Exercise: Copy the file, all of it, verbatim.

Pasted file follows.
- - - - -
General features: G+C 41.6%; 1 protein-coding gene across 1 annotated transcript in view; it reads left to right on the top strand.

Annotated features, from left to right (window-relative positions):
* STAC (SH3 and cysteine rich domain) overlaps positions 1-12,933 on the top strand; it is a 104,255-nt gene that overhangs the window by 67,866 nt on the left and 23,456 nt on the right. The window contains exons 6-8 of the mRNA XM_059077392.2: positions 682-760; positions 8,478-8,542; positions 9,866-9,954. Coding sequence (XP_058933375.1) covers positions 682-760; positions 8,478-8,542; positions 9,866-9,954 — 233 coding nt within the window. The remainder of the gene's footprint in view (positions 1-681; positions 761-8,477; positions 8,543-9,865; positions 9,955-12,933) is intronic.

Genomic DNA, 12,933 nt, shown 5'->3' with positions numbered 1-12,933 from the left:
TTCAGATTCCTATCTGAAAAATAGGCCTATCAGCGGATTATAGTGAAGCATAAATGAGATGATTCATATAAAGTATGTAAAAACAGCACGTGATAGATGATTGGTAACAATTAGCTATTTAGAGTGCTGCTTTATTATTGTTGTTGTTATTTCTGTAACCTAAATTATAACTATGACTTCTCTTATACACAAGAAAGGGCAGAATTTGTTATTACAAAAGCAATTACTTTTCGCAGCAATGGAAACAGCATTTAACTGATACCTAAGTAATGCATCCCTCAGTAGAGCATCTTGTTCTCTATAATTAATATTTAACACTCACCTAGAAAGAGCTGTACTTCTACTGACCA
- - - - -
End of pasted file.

General features: G+C 41.6%; 1 protein-coding gene across 1 annotated transcript in view; it reads left to right on the top strand.

Annotated features, from left to right (window-relative positions):
* STAC (SH3 and cysteine rich domain) overlaps positions 1-12,933 on the top strand; it is a 104,255-nt gene that overhangs the window by 67,866 nt on the left and 23,456 nt on the right. The window contains exons 6-8 of the mRNA XM_059077392.2: positions 682-760; positions 8,478-8,542; positions 9,866-9,954. Coding sequence (XP_058933375.1) covers positions 682-760; positions 8,478-8,542; positions 9,866-9,954 — 233 coding nt within the window. The remainder of the gene's footprint in view (positions 1-681; positions 761-8,477; positions 8,543-9,865; positions 9,955-12,933) is intronic.

Genomic DNA, 12,933 nt, shown 5'->3' with positions numbered 1-12,933 from the left:
TTCAGATTCCTATCTGAAAAATAGGCCTATCAGCGGATTATAGTGAAGCATAAATGAGATGATTCATATAAAGTATGTAAAAACAGCACGTGATAGATGATTGGTAACAATTAGCTATTTAGAGTGCTGCTTTATTATTGTTGTTGTTATTTCTGTAACCTAAATTATAACTATGACTTCTCTTATACACAAGAAAGGGCAGAATTTGTTATTACAAAAGCAATTACTTTTCGCAGCAATGGAAACAGCATTTAACTGATACCTAAGTAATGCATCCCTCAGTAGAGCATCTTGTTCTCTATAATTAATATTTAACACTCACCTAGAAAGAGCTGTACTTCTACTGACCA